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Labor Day - Your Ancestors at Work

labor-vintage cardThe annual public holiday in the United States of Labor Day began in the 1880s by organized trade unions in several different states to recognize the American worker. One of the first big parades was held in New York City in 1882. The state of Oregon was the first to make the celebration an official state holiday in 1887. By 1894 a total of 30 states celebrated Labor Day as an official holiday and it was then made a Federal Public Holiday. Marked the first Monday of every September, this yearly national tribute to the contributions workers have made to the strength, prosperity, and well-being of the United States. Similar, recognition of workers is held in other countries also.

labor-girls 1900A reminder, it is not just the factory worker or the farmer but all types of occupations and the people who fill those jobs. From teachers, doctors, bankers, artists, computer techs, etc there are many jobs still done over the decades and many not needed anymore. This is one area you need to seriously investigate – the types of occupations each of your ancestors held. Use census records, city directories, vital records (marriage certificates), military/draft records, newspapers and obituaries.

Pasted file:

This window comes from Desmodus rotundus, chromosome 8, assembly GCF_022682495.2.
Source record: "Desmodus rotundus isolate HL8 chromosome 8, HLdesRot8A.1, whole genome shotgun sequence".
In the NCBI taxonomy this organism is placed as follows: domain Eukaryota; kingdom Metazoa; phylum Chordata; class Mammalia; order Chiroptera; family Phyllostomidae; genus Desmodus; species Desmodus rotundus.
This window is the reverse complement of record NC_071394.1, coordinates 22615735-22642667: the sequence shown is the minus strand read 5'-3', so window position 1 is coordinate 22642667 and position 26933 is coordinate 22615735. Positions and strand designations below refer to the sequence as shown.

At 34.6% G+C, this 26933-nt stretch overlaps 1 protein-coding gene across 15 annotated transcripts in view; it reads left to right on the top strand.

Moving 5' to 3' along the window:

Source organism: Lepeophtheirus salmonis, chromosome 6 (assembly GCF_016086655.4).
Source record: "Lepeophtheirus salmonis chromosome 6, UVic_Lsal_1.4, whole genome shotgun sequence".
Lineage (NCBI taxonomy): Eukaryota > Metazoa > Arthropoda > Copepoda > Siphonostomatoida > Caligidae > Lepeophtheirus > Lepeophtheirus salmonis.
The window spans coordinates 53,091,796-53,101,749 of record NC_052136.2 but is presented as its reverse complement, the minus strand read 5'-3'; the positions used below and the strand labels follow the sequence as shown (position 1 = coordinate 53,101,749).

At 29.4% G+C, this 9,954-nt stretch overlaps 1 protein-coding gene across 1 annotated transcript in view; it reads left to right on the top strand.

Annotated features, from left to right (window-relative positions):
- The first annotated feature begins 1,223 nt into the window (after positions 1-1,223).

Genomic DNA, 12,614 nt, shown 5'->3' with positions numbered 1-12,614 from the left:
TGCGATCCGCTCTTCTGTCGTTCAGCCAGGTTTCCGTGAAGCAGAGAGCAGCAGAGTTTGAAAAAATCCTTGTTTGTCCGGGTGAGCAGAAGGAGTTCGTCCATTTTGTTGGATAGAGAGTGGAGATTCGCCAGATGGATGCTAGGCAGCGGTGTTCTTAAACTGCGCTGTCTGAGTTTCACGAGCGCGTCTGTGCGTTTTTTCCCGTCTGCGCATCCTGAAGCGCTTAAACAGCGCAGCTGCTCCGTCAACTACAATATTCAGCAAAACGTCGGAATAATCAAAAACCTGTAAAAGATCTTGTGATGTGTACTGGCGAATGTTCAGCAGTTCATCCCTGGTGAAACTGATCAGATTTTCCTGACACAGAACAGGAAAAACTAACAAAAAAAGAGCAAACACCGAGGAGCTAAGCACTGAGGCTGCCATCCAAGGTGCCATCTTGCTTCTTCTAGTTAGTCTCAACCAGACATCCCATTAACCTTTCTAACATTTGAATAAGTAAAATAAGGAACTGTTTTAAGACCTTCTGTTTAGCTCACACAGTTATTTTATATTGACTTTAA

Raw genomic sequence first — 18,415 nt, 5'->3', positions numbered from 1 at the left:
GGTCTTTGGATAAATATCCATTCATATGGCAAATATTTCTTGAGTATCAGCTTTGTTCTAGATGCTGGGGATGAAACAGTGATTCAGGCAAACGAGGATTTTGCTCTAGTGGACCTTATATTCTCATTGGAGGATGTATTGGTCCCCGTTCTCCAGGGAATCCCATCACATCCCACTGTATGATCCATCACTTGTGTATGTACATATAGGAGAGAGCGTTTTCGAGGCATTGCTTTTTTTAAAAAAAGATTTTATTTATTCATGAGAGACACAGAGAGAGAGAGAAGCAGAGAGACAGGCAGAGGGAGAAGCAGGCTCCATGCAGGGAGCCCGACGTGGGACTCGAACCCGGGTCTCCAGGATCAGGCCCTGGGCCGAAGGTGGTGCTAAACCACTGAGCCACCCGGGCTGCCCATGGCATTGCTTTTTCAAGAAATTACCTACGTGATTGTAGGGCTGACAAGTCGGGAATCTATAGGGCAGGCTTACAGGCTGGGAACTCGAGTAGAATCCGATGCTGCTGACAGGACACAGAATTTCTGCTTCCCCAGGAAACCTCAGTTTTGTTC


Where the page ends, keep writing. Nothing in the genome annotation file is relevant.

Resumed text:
labor-parade-NYC-1914If you can locate that a relative was a member of a union, even better. One way is to find their occupation and see if a union existed. Also, go through any photos of the ancestors and see if they are wearing any union pins on their coat. Look through any artifacts you or another relative may have and see if an actual union pin or membership card can be located.

Once knowledgeable about a relative’s occupation, learn more about it to add that information to the family history, especially if it a job not done anymore.  labor-models-1960s

Photos: Labor Day vintage postcard, girls working in a factory about 1900, a Labor Day parade in NYC in 1914, and Models showing off clothing styles on an ILGWU Labor Day parade float on 5th Avenue NYC 1960s.

Related genealogy blogs:

Your Ancestors’ Occupation

Unusual Occupations

Women’s Occupations

Finding Working Ancestors


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